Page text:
In Pakistan, local authorities in Gilgit-Baltistan region, which has jurisdiction over K2, formed a five-member committee on August 7 to investigate the death of Hassan. The committee’s mandate indicated that it was necessary to establish the facts after “disturbing reports circulating on various social media platforms”.

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Sajid Hussain, deputy director of the Gilgit-Baltistan Sports and Tourism Department, said investigators will try to determine, among other things, whether more could be done to save Hassan. He told the Associated Press on Sunday that investigators will present their findings on Aug. 22.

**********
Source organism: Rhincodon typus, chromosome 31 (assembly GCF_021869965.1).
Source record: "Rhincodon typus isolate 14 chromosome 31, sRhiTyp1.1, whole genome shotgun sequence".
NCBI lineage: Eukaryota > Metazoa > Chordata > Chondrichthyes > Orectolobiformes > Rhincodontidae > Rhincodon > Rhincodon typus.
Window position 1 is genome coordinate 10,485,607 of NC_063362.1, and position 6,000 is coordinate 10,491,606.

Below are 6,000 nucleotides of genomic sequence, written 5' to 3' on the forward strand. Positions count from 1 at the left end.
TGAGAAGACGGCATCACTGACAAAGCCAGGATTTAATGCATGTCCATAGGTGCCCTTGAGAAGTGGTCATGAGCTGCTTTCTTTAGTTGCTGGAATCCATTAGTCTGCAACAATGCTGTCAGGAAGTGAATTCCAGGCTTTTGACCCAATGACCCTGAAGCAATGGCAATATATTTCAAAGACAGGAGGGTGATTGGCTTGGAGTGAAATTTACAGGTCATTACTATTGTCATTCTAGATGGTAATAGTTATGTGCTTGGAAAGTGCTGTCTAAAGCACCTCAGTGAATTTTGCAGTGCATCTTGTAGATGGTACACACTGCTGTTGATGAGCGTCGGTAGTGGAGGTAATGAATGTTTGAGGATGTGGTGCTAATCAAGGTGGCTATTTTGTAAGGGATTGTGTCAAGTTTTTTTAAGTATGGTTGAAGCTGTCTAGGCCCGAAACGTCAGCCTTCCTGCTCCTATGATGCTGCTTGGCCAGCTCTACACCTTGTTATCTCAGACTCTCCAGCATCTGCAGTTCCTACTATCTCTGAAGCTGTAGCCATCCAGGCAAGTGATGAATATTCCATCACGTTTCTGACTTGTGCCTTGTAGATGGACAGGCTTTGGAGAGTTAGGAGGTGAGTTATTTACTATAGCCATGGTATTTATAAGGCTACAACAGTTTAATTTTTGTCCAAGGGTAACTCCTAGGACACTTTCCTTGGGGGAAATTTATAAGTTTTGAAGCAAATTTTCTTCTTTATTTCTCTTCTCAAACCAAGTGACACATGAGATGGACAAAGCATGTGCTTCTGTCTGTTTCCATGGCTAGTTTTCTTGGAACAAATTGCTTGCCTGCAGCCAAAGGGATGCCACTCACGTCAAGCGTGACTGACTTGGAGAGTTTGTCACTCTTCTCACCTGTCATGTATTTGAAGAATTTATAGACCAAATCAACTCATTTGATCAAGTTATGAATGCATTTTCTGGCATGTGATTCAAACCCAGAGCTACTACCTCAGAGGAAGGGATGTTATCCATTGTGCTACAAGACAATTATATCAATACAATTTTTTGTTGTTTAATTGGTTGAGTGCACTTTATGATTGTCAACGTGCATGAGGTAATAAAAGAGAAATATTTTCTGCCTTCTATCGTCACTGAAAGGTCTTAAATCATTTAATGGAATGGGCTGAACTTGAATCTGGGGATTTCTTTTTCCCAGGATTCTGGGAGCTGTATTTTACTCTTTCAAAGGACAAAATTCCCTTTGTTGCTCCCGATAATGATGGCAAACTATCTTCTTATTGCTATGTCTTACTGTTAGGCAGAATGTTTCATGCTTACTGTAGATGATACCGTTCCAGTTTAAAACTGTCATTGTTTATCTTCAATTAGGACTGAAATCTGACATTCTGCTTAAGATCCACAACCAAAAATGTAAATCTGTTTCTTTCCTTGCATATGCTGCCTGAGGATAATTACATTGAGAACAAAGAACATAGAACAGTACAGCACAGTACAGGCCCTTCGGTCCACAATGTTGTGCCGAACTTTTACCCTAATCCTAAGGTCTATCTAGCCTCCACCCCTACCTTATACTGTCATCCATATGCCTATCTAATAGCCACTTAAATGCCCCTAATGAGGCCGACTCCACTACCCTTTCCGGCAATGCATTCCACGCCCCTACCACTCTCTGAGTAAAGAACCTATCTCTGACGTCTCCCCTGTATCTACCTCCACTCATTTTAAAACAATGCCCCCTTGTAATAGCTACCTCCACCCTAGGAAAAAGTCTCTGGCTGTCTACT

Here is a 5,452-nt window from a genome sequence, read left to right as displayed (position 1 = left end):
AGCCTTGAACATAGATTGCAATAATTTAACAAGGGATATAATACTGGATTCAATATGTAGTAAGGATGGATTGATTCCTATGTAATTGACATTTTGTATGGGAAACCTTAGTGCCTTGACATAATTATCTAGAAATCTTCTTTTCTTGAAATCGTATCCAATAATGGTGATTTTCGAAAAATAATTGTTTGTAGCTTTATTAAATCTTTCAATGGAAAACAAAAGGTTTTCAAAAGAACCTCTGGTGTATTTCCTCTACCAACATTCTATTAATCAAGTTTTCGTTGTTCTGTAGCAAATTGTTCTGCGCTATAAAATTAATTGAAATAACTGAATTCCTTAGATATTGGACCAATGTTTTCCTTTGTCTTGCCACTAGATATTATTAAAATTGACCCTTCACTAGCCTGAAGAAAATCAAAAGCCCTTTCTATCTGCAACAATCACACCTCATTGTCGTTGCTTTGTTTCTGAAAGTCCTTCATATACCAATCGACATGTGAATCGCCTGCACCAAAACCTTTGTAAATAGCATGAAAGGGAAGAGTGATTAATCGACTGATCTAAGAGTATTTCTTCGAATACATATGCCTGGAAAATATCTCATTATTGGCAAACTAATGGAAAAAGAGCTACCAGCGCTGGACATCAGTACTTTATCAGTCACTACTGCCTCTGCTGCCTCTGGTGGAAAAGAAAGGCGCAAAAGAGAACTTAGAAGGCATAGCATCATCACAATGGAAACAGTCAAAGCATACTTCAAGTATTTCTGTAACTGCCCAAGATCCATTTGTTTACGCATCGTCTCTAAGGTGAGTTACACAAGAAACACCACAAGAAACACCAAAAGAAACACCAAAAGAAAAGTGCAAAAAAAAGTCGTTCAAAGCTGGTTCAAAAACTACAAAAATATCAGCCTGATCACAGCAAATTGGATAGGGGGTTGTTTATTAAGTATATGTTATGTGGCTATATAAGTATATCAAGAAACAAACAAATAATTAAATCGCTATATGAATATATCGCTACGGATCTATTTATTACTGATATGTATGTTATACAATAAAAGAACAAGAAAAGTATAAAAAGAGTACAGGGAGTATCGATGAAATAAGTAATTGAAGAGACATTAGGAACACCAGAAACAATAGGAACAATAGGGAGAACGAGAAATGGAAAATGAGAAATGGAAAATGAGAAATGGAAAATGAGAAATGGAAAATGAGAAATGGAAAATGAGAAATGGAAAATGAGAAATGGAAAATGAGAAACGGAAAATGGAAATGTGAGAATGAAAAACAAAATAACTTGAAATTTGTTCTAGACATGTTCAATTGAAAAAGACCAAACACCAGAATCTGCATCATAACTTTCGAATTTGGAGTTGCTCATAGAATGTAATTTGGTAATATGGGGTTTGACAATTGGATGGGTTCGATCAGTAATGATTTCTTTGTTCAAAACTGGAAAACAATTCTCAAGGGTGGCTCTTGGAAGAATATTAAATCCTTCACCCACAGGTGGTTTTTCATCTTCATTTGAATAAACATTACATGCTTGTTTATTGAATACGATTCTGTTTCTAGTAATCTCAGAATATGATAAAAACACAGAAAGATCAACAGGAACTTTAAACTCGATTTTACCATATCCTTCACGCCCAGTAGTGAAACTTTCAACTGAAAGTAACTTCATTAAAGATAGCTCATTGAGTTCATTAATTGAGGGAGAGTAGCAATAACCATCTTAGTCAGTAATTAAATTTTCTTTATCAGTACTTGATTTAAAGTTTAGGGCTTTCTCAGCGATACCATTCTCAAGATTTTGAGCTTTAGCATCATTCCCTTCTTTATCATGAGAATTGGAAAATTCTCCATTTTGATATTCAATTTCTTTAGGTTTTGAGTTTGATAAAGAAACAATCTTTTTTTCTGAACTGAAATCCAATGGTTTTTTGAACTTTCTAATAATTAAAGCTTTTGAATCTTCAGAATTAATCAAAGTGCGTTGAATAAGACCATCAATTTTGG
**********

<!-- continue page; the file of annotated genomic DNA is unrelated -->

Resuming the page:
Hasan, 27, a father of three, was hired by Pakistan-based expedition trekking company Lela Peak and assigned to a team of Russian climbers, company director Anwar Syed said.

When asked if she felt the controversy had tarnished her record, Harila said, “Of course,” but did not elaborate. She appeared distraught at times during the interview and said she received death threats.

“We tried for hours to save him and we were probably in the most dangerous area” of K2, she said, adding that she and her teammates “were taking very, very big risks.”

Hurila said Hassan slipped and fell from the narrow road around 2:15 a.m. on July 27, hanging upside down with a rope. At that time, Hassan was the second in the climbers’ line. Harila said that she was ranked eighth and that her team members ranked seventh and ninth, respectively.